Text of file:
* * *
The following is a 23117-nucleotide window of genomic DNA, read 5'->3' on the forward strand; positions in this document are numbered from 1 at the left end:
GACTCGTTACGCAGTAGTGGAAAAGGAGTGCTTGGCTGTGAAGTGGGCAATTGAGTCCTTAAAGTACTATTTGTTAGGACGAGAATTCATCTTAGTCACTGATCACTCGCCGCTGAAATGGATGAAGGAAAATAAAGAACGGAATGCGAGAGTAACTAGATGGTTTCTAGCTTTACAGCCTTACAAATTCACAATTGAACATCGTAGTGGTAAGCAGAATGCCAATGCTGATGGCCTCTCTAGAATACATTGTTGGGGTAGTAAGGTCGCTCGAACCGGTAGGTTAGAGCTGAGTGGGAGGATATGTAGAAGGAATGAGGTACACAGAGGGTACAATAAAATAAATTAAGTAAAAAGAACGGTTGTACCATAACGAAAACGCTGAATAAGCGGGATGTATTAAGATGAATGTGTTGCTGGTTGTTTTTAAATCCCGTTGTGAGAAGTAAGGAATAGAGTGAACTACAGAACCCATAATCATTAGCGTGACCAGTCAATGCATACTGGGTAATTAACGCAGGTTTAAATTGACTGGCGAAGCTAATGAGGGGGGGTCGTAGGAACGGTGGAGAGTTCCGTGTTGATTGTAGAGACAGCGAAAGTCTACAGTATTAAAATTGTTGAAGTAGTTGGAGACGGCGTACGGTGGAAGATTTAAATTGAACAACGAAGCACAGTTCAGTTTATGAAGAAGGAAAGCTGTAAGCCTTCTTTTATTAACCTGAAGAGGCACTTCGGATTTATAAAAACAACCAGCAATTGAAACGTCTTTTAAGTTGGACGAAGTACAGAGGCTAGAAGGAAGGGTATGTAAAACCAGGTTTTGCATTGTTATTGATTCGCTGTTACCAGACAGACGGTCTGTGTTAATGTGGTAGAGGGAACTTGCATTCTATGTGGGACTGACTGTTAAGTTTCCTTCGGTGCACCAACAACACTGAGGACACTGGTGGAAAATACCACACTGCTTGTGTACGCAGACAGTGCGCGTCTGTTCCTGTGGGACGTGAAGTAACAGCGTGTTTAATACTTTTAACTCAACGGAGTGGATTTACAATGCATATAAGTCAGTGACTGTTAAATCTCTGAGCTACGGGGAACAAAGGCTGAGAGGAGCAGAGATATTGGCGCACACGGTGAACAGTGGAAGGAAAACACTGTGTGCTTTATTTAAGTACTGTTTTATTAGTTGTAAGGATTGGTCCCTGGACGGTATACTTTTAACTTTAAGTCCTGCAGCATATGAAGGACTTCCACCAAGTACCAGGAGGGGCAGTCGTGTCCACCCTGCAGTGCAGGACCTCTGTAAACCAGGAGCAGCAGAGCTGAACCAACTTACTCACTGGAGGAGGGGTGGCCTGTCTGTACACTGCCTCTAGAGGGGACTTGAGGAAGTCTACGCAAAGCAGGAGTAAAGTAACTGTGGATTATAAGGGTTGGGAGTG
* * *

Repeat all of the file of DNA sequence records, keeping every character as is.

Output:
The following is a 23117-nucleotide window of genomic DNA, read 5'->3' on the forward strand; positions in this document are numbered from 1 at the left end:
GACTCGTTACGCAGTAGTGGAAAAGGAGTGCTTGGCTGTGAAGTGGGCAATTGAGTCCTTAAAGTACTATTTGTTAGGACGAGAATTCATCTTAGTCACTGATCACTCGCCGCTGAAATGGATGAAGGAAAATAAAGAACGGAATGCGAGAGTAACTAGATGGTTTCTAGCTTTACAGCCTTACAAATTCACAATTGAACATCGTAGTGGTAAGCAGAATGCCAATGCTGATGGCCTCTCTAGAATACATTGTTGGGGTAGTAAGGTCGCTCGAACCGGTAGGTTAGAGCTGAGTGGGAGGATATGTAGAAGGAATGAGGTACACAGAGGGTACAATAAAATAAATTAAGTAAAAAGAACGGTTGTACCATAACGAAAACGCTGAATAAGCGGGATGTATTAAGATGAATGTGTTGCTGGTTGTTTTTAAATCCCGTTGTGAGAAGTAAGGAATAGAGTGAACTACAGAACCCATAATCATTAGCGTGACCAGTCAATGCATACTGGGTAATTAACGCAGGTTTAAATTGACTGGCGAAGCTAATGAGGGGGGGTCGTAGGAACGGTGGAGAGTTCCGTGTTGATTGTAGAGACAGCGAAAGTCTACAGTATTAAAATTGTTGAAGTAGTTGGAGACGGCGTACGGTGGAAGATTTAAATTGAACAACGAAGCACAGTTCAGTTTATGAAGAAGGAAAGCTGTAAGCCTTCTTTTATTAACCTGAAGAGGCACTTCGGATTTATAAAAACAACCAGCAATTGAAACGTCTTTTAAGTTGGACGAAGTACAGAGGCTAGAAGGAAGGGTATGTAAAACCAGGTTTTGCATTGTTATTGATTCGCTGTTACCAGACAGACGGTCTGTGTTAATGTGGTAGAGGGAACTTGCATTCTATGTGGGACTGACTGTTAAGTTTCCTTCGGTGCACCAACAACACTGAGGACACTGGTGGAAAATACCACACTGCTTGTGTACGCAGACAGTGCGCGTCTGTTCCTGTGGGACGTGAAGTAACAGCGTGTTTAATACTTTTAACTCAACGGAGTGGATTTACAATGCATATAAGTCAGTGACTGTTAAATCTCTGAGCTACGGGGAACAAAGGCTGAGAGGAGCAGAGATATTGGCGCACACGGTGAACAGTGGAAGGAAAACACTGTGTGCTTTATTTAAGTACTGTTTTATTAGTTGTAAGGATTGGTCCCTGGACGGTATACTTTTAACTTTAAGTCCTGCAGCATATGAAGGACTTCCACCAAGTACCAGGAGGGGCAGTCGTGTCCACCCTGCAGTGCAGGACCTCTGTAAACCAGGAGCAGCAGAGCTGAACCAACTTACTCACTGGAGGAGGGGTGGCCTGTCTGTACACTGCCTCTAGAGGGGACTTGAGGAAGTCTACGCAAAGCAGGAGTAAAGTAACTGTGGATTATAAGGGTTGGGAGTG